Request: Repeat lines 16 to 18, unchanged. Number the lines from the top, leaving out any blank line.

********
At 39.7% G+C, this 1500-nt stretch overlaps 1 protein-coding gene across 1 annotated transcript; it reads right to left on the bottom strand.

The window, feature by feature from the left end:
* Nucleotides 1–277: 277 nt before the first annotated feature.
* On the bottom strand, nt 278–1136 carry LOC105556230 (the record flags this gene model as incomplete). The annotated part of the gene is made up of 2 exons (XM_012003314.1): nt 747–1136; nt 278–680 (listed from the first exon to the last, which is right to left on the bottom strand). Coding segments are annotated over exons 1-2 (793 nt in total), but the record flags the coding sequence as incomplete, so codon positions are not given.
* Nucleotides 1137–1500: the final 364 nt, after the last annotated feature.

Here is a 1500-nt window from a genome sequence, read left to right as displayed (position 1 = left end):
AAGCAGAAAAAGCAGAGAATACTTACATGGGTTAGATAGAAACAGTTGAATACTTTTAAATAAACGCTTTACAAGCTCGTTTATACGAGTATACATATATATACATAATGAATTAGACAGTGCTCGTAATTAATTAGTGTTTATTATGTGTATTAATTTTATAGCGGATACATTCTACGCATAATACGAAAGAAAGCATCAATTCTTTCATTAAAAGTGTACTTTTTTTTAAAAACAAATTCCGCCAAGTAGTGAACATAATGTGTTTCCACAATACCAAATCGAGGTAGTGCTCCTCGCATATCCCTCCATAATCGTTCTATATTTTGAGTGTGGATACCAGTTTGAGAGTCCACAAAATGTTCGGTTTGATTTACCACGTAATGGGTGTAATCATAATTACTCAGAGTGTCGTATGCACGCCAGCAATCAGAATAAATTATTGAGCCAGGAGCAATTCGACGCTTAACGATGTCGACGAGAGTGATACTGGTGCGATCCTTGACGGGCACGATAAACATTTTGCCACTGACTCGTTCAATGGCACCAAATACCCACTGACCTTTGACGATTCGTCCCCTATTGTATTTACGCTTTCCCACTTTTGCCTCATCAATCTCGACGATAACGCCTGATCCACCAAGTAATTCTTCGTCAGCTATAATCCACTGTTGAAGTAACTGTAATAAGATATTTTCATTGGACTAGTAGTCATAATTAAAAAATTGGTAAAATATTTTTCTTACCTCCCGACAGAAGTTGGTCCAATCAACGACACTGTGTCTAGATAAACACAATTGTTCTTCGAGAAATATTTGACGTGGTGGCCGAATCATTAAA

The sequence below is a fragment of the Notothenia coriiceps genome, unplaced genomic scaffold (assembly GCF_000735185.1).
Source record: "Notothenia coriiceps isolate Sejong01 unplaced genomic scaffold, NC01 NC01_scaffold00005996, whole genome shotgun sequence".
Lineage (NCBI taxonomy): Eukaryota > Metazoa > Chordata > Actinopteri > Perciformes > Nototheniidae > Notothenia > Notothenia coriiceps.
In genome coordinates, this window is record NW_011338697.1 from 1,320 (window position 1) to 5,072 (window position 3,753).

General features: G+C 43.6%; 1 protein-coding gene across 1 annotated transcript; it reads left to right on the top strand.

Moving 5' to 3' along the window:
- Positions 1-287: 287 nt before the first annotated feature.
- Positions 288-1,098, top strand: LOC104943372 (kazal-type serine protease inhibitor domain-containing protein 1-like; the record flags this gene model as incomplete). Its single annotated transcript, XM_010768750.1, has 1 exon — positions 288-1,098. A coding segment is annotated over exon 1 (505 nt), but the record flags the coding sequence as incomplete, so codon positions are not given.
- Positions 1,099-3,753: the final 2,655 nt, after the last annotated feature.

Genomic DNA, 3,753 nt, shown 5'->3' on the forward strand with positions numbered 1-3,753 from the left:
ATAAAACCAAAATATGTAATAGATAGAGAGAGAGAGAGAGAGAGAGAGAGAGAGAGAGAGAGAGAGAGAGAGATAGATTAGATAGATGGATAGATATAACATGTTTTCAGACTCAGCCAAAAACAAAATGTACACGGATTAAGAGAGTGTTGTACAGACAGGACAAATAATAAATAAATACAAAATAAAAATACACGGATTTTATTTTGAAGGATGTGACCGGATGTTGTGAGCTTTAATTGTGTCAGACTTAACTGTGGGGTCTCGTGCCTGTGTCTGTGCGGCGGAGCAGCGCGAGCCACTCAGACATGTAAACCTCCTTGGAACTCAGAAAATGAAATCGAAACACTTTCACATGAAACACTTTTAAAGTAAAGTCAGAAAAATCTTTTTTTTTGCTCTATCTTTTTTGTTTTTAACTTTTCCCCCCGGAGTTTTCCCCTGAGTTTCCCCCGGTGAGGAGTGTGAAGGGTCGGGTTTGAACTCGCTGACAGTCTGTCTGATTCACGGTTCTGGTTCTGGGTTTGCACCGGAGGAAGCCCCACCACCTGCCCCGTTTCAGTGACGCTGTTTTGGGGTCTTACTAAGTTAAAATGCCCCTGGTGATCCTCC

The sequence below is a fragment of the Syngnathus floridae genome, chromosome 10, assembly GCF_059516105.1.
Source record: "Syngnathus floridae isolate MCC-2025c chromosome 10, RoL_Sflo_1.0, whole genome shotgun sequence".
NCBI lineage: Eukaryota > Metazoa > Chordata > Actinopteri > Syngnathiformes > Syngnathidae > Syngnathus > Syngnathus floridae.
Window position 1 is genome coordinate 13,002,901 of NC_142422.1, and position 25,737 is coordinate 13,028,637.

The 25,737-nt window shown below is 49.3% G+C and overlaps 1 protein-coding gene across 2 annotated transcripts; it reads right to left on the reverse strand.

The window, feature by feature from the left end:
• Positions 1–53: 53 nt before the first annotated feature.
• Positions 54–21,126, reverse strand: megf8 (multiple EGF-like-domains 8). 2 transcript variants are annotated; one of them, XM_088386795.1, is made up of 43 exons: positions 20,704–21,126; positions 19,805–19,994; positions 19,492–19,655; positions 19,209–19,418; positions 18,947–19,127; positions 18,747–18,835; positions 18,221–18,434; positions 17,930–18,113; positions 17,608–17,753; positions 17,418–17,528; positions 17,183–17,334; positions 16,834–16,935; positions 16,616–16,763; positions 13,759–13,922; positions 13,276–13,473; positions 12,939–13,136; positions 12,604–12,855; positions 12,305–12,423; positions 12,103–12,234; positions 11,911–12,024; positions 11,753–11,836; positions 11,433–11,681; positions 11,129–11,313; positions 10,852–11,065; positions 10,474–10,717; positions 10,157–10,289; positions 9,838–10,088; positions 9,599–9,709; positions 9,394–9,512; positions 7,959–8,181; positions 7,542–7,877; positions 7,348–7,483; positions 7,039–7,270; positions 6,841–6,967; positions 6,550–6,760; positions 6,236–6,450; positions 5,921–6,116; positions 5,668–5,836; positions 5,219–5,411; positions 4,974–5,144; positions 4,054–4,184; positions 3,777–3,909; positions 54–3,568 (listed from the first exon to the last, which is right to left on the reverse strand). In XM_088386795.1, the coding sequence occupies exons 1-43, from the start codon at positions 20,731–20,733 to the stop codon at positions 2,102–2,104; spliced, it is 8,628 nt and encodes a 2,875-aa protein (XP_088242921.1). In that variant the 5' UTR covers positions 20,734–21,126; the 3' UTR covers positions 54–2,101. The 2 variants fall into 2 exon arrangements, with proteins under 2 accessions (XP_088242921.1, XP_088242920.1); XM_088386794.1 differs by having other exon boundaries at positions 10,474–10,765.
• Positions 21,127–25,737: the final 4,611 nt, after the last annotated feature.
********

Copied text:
- Positions 1,099-3,753: the final 2,655 nt, after the last annotated feature.

Genomic DNA, 3,753 nt, shown 5'->3' on the forward strand with positions numbered 1-3,753 from the left:
ATAAAACCAAAATATGTAATAGATAGAGAGAGAGAGAGAGAGAGAGAGAGAGAGAGAGAGAGAGAGAGAGAGATAGATTAGATAGATGGATAGATATAACATGTTTTCAGACTCAGCCAAAAACAAAATGTACACGGATTAAGAGAGTGTTGTACAGACAGGACAAATAATAAATAAATACAAAATAAAAATACACGGATTTTATTTTGAAGGATGTGACCGGATGTTGTGAGCTTTAATTGTGTCAGACTTAACTGTGGGGTCTCGTGCCTGTGTCTGTGCGGCGGAGCAGCGCGAGCCACTCAGACATGTAAACCTCCTTGGAACTCAGAAAATGAAATCGAAACACTTTCACATGAAACACTTTTAAAGTAAAGTCAGAAAAATCTTTTTTTTTGCTCTATCTTTTTTGTTTTTAACTTTTCCCCCCGGAGTTTTCCCCTGAGTTTCCCCCGGTGAGGAGTGTGAAGGGTCGGGTTTGAACTCGCTGACAGTCTGTCTGATTCACGGTTCTGGTTCTGGGTTTGCACCGGAGGAAGCCCCACCACCTGCCCCGTTTCAGTGACGCTGTTTTGGGGTCTTACTAAGTTAAAATGCCCCTGGTGATCCTCC